When the 19-storey Iduna-Zentrum was built in the early 1970s, it was considered Göttingen’s most prestigious property. It featured 407 apartments, a swimming pool, sauna and shopping centre. Anyone who wanted to live here had to be able to afford it. However, over time the anonymous living model became increasingly unattractive. Many owners and renters moved out, and welfare recipients as well as refugees from the former Yugoslavia moved in. As the resident structure changed, so did the building’s reputation. The concrete block is now considered not only an eyesore, but a social flashpoint as well. The shopping centre is gone; the sauna and pool have closed. Most 1970s-era high-rises share the same fate – the residential complexes have become symbols of a failed urban-planning utopia. For this long-term photography project, Ingmar Björn Nolting moved into the building for five months and portrayed welfare recipients, refugees, drug addicts, students and pensioners living in old-age poverty.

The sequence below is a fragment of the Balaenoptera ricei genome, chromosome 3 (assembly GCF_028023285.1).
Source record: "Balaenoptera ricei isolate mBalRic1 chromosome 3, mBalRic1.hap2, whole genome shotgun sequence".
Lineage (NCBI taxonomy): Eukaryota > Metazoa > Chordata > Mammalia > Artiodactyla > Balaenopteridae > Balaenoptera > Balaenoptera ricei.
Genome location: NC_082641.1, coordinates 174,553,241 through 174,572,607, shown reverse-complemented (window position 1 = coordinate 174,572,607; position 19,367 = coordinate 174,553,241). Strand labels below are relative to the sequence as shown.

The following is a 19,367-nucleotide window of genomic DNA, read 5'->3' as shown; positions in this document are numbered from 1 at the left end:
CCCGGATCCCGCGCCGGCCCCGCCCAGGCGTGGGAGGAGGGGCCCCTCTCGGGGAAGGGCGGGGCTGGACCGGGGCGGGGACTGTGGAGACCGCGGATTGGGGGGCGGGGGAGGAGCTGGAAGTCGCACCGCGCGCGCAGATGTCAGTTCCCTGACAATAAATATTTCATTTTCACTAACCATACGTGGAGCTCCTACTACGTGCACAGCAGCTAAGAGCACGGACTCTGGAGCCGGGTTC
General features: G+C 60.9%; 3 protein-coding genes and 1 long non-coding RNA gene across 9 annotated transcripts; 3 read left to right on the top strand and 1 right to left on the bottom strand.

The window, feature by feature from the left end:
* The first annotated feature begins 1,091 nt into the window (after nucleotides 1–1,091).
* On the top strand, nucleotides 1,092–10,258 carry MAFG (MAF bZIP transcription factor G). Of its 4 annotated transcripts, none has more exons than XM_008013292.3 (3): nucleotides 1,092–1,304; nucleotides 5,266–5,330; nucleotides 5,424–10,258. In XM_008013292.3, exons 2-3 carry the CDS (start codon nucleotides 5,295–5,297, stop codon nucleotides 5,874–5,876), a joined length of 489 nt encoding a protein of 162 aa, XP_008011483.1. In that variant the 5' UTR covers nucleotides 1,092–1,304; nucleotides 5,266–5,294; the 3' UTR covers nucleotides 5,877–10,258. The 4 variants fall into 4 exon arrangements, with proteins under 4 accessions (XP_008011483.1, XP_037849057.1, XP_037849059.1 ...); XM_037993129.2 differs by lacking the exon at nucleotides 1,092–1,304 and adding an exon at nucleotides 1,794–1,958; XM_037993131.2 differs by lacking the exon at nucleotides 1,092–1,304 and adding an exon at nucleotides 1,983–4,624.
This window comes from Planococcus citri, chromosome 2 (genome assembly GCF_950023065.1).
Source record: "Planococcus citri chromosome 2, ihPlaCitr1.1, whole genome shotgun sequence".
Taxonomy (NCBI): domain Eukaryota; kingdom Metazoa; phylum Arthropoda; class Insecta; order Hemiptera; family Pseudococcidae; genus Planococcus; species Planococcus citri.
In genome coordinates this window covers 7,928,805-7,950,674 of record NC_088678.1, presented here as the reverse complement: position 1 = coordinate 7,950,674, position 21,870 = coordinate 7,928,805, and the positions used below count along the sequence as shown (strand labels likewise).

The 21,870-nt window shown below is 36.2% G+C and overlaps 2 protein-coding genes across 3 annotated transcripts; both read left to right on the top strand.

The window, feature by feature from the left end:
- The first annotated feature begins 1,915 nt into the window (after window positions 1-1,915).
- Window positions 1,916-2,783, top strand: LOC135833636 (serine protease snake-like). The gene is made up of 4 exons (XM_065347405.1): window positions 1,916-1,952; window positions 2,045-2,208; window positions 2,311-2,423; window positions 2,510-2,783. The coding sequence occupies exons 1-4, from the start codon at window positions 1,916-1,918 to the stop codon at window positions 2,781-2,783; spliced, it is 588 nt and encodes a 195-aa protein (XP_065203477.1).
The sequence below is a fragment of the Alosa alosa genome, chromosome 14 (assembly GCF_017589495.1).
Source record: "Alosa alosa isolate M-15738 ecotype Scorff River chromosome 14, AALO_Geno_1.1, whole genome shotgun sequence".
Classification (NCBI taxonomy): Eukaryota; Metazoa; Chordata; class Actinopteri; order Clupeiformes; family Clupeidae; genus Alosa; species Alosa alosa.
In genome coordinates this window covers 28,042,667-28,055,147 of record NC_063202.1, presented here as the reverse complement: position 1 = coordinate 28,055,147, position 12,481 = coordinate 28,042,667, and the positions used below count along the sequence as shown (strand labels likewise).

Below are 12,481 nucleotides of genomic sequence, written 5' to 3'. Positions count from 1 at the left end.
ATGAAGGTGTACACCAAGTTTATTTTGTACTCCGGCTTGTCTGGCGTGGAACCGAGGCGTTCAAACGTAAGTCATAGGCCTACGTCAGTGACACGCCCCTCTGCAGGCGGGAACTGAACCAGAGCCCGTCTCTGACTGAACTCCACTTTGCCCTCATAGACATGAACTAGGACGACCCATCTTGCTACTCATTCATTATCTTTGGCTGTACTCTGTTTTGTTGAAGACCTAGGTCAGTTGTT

- Everyday Life
*1995 in Aalen, Germany
Ingmar Björn Nolting studied photography at Dortmund University of Applied Sciences and Arts. He currently lives in Leipzig and works as a freelance photographer. His long-term projects are devoted to documenting social, geographic and geopolitical isolation. In 2018, he won the Emerge Visual Journalism Grant for the project “Behind Façades”, which is being exhibited here. Along with four other photographers, Nolting founded the DOCKS Collective.